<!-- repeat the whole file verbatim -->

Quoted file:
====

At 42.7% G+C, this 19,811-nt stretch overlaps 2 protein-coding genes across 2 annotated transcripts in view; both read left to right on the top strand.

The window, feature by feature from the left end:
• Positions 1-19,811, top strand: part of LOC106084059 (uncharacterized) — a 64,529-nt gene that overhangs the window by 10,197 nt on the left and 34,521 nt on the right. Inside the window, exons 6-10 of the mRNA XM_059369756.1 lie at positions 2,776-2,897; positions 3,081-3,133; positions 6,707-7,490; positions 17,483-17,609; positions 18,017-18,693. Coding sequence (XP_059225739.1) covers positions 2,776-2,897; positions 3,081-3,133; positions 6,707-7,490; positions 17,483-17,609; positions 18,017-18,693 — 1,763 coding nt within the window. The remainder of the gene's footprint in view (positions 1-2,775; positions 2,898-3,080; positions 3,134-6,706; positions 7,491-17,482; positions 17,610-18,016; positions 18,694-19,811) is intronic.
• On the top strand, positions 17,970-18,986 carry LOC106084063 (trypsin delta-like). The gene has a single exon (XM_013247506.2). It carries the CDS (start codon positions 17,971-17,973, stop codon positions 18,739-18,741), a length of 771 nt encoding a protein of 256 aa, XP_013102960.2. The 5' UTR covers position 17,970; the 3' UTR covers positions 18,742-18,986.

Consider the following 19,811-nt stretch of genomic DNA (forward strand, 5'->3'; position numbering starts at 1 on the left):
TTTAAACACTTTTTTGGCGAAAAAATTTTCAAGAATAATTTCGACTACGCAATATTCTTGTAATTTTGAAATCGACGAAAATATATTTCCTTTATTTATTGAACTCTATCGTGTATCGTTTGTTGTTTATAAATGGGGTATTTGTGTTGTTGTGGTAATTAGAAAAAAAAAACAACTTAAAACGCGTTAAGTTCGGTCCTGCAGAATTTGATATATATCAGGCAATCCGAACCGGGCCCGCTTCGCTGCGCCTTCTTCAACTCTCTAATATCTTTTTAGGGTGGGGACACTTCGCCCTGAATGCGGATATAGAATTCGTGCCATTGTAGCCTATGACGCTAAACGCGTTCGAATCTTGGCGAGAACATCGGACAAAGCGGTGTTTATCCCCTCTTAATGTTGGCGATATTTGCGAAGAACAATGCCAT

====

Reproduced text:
At 42.7% G+C, this 19,811-nt stretch overlaps 2 protein-coding genes across 2 annotated transcripts in view; both read left to right on the top strand.

The window, feature by feature from the left end:
• Positions 1-19,811, top strand: part of LOC106084059 (uncharacterized) — a 64,529-nt gene that overhangs the window by 10,197 nt on the left and 34,521 nt on the right. Inside the window, exons 6-10 of the mRNA XM_059369756.1 lie at positions 2,776-2,897; positions 3,081-3,133; positions 6,707-7,490; positions 17,483-17,609; positions 18,017-18,693. Coding sequence (XP_059225739.1) covers positions 2,776-2,897; positions 3,081-3,133; positions 6,707-7,490; positions 17,483-17,609; positions 18,017-18,693 — 1,763 coding nt within the window. The remainder of the gene's footprint in view (positions 1-2,775; positions 2,898-3,080; positions 3,134-6,706; positions 7,491-17,482; positions 17,610-18,016; positions 18,694-19,811) is intronic.
• On the top strand, positions 17,970-18,986 carry LOC106084063 (trypsin delta-like). The gene has a single exon (XM_013247506.2). It carries the CDS (start codon positions 17,971-17,973, stop codon positions 18,739-18,741), a length of 771 nt encoding a protein of 256 aa, XP_013102960.2. The 5' UTR covers position 17,970; the 3' UTR covers positions 18,742-18,986.

Consider the following 19,811-nt stretch of genomic DNA (forward strand, 5'->3'; position numbering starts at 1 on the left):
TTTAAACACTTTTTTGGCGAAAAAATTTTCAAGAATAATTTCGACTACGCAATATTCTTGTAATTTTGAAATCGACGAAAATATATTTCCTTTATTTATTGAACTCTATCGTGTATCGTTTGTTGTTTATAAATGGGGTATTTGTGTTGTTGTGGTAATTAGAAAAAAAAAACAACTTAAAACGCGTTAAGTTCGGTCCTGCAGAATTTGATATATATCAGGCAATCCGAACCGGGCCCGCTTCGCTGCGCCTTCTTCAACTCTCTAATATCTTTTTAGGGTGGGGACACTTCGCCCTGAATGCGGATATAGAATTCGTGCCATTGTAGCCTATGACGCTAAACGCGTTCGAATCTTGGCGAGAACATCGGACAAAGCGGTGTTTATCCCCTCTTAATGTTGGCGATATTTGCGAAGAACAATGCCAT